THE MAGNITUDE OF THE PROBLEM
Cardiovascular diseases comprise the most prevalent serious disorders in industrialized nations and are a rapidly growing problem in developing nations (Chap. 2). Age-adjusted death rates for coronary heart disease have declined by two-thirds in the last four decades in the United States, reflecting the identification and reduction of risk factors as well as improved treatments and interventions for the management of coronary artery disease, arrhythmias, and heart failure. Nonetheless, cardiovascular diseases remain the most common causes of death, responsible for 35% of all deaths, almost 1 million deaths each year. Approximately one-fourth of these deaths are sudden. In addition, cardiovascular diseases are highly prevalent, diagnosed in 80 million adults, or ~35% of the adult population. The growing prevalence of obesity, type 2 diabetes mellitus, and metabolic syndrome (Chap. 38), which are important risk factors for atherosclerosis, now threatens to reverse the progress that has been made in the age-adjusted reduction in the mortality rate of coronary heart disease.
For many years cardiovascular disease was considered to be more common in men than in women. In fact, the percentage of all deaths secondary to cardiovascular disease is higher among women (43%) than among men (37%). In addition, although the absolute number of deaths secondary to cardiovascular disease has declined over the past decades in men, this number has actually risen in women. Inflammation, obesity, type 2 diabetes mellitus, and the metabolic syndrome appear to play more prominent roles in the development of coronary atherosclerosis in women than in men. Coronary artery disease (CAD) is more frequently associated with dysfunction of the coronary microcirculation in women than in men. Exercise electrocardiography has a lower diagnostic accuracy in the prediction of epicardial obstruction in women than in men.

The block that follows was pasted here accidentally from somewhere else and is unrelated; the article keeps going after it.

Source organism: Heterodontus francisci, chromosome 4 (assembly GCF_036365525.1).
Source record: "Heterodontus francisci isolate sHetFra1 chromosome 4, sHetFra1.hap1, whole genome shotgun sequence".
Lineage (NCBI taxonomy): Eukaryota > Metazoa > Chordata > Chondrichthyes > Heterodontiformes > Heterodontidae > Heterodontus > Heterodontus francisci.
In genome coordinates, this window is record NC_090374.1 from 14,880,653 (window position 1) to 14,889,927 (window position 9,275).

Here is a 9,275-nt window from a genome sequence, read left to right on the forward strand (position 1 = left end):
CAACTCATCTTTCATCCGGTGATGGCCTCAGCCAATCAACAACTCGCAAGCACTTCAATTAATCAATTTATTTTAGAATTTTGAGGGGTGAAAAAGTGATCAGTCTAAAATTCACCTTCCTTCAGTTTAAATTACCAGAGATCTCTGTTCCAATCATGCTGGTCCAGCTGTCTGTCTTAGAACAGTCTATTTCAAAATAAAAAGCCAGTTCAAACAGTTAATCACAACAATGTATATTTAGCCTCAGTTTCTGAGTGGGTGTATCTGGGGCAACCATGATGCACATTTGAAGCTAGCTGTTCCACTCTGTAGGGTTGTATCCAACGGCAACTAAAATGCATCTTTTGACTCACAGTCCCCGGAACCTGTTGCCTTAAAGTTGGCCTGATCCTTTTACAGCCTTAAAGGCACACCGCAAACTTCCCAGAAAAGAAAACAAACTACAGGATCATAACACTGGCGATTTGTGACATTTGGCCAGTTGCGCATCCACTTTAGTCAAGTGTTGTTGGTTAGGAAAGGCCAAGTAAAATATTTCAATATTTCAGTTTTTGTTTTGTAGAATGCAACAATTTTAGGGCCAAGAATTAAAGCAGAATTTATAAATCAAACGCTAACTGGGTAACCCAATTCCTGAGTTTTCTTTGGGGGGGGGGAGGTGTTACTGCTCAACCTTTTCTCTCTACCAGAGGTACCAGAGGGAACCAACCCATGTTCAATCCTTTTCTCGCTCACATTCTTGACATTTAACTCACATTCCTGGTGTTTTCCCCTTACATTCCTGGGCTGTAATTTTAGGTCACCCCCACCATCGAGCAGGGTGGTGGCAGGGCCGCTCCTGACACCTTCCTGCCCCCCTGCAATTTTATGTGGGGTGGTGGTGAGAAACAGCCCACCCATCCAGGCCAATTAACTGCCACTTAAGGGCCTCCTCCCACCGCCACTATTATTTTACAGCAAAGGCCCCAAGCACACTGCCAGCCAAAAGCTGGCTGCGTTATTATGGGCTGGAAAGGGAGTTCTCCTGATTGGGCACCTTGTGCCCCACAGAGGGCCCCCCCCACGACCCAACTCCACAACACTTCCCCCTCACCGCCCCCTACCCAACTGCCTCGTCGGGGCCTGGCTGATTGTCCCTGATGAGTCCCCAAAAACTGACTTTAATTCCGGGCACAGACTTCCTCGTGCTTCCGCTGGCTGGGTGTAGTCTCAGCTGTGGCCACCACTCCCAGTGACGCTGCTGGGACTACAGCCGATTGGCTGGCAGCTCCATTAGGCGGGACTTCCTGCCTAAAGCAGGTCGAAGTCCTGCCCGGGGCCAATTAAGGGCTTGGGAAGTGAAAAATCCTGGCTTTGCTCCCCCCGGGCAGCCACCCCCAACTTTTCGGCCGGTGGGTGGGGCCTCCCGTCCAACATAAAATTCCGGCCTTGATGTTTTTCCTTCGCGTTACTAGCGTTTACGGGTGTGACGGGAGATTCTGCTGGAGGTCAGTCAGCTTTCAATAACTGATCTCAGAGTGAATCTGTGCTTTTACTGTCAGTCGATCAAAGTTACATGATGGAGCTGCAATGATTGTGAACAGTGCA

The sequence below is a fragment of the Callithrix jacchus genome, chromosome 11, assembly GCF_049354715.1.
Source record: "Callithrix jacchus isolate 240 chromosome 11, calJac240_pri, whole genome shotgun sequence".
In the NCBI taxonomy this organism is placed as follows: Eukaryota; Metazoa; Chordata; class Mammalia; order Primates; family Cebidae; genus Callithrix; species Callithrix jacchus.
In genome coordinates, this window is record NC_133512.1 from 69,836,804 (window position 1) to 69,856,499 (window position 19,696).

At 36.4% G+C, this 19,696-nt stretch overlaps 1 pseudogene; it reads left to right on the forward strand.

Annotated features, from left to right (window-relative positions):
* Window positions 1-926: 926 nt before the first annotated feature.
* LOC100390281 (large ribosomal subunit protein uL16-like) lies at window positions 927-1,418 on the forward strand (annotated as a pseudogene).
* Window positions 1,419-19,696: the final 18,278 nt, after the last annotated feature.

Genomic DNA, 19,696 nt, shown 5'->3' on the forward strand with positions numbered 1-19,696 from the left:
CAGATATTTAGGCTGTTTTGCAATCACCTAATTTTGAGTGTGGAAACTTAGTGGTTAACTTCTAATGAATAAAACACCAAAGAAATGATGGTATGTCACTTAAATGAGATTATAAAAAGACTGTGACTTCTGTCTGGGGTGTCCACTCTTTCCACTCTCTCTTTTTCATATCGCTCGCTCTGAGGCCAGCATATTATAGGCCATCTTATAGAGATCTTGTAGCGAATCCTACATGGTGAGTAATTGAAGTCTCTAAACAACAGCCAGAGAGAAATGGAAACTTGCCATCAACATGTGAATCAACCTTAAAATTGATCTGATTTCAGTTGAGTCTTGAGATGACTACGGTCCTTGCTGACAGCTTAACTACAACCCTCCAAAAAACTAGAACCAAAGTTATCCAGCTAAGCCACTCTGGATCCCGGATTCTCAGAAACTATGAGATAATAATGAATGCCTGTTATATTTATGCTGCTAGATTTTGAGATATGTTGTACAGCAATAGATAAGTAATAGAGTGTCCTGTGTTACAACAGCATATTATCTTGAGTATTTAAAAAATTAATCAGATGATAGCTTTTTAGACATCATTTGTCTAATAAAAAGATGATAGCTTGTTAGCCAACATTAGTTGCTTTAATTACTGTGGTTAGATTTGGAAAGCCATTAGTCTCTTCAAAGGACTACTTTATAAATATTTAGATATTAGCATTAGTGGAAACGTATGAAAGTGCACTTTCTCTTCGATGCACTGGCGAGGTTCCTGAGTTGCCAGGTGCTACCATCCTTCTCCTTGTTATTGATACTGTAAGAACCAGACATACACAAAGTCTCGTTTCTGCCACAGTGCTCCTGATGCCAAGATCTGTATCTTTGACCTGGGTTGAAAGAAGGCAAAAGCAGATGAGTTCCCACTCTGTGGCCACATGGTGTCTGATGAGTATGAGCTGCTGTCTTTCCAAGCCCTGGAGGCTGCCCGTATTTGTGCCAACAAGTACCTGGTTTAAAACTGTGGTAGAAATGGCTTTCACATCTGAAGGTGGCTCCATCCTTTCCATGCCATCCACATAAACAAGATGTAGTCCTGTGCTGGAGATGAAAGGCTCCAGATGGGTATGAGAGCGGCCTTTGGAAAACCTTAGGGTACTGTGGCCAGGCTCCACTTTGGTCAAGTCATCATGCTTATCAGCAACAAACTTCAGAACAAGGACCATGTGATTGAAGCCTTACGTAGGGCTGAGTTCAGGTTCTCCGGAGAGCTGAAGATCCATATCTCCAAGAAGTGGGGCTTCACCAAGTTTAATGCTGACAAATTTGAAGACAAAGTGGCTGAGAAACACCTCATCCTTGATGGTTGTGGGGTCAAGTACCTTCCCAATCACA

Cardiovascular disorders often present acutely, as in a previously asymptomatic person who develops an acute myocardial infarction (Chap. 41), or a previously asymptomatic patient with hypertrophic cardiomyopathy (Chap. 27), or with a prolonged QT interval (Chap. 18) whose first clinical manifestation is syncope or even sudden death. However, the alert physician may recognize the patient at risk for these complications long before they occur and often can take measures to prevent their occurrence. For example, a patient with acute myocardial infarction will often have had risk factors for atherosclerosis for many years. Had these risk factors been recognized, their elimination or reduction might have delayed or even prevented the infarction. Similarly, a patient with hypertrophic cardiomyopathy may have had a heart murmur for years and a family history of this disorder. These findings could have led to an echocardiographic examination, recognition of the condition, and appropriate therapy long before the occurrence of a serious acute manifestation.
Patients with valvular heart disease or idiopathic dilated cardiomyopathy, by contrast, may have a prolonged course of gradually ...